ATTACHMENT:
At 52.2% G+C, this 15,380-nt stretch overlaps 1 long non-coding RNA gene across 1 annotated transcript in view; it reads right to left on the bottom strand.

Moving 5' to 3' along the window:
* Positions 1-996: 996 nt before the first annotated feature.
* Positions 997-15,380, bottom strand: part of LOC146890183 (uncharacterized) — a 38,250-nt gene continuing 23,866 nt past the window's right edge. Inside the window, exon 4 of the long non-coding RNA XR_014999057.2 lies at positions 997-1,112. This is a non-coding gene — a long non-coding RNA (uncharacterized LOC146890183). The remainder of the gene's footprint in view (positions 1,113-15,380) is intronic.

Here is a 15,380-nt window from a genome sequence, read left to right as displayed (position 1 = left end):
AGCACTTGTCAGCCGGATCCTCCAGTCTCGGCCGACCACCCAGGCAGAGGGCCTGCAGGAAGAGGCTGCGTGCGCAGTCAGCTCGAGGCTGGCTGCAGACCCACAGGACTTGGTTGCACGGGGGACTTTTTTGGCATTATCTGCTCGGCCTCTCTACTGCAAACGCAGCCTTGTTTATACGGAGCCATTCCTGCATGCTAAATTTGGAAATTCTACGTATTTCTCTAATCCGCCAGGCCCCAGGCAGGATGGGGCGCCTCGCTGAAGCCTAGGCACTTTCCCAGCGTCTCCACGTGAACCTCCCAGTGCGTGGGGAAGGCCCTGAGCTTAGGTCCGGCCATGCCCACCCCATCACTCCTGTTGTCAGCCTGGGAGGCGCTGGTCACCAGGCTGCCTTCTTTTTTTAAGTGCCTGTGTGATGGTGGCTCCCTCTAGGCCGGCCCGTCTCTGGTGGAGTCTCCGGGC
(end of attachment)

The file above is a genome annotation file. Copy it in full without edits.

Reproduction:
At 52.2% G+C, this 15,380-nt stretch overlaps 1 long non-coding RNA gene across 1 annotated transcript in view; it reads right to left on the bottom strand.

Moving 5' to 3' along the window:
* Positions 1-996: 996 nt before the first annotated feature.
* Positions 997-15,380, bottom strand: part of LOC146890183 (uncharacterized) — a 38,250-nt gene continuing 23,866 nt past the window's right edge. Inside the window, exon 4 of the long non-coding RNA XR_014999057.2 lies at positions 997-1,112. This is a non-coding gene — a long non-coding RNA (uncharacterized LOC146890183). The remainder of the gene's footprint in view (positions 1,113-15,380) is intronic.

Here is a 15,380-nt window from a genome sequence, read left to right as displayed (position 1 = left end):
AGCACTTGTCAGCCGGATCCTCCAGTCTCGGCCGACCACCCAGGCAGAGGGCCTGCAGGAAGAGGCTGCGTGCGCAGTCAGCTCGAGGCTGGCTGCAGACCCACAGGACTTGGTTGCACGGGGGACTTTTTTGGCATTATCTGCTCGGCCTCTCTACTGCAAACGCAGCCTTGTTTATACGGAGCCATTCCTGCATGCTAAATTTGGAAATTCTACGTATTTCTCTAATCCGCCAGGCCCCAGGCAGGATGGGGCGCCTCGCTGAAGCCTAGGCACTTTCCCAGCGTCTCCACGTGAACCTCCCAGTGCGTGGGGAAGGCCCTGAGCTTAGGTCCGGCCATGCCCACCCCATCACTCCTGTTGTCAGCCTGGGAGGCGCTGGTCACCAGGCTGCCTTCTTTTTTTAAGTGCCTGTGTGATGGTGGCTCCCTCTAGGCCGGCCCGTCTCTGGTGGAGTCTCCGGGC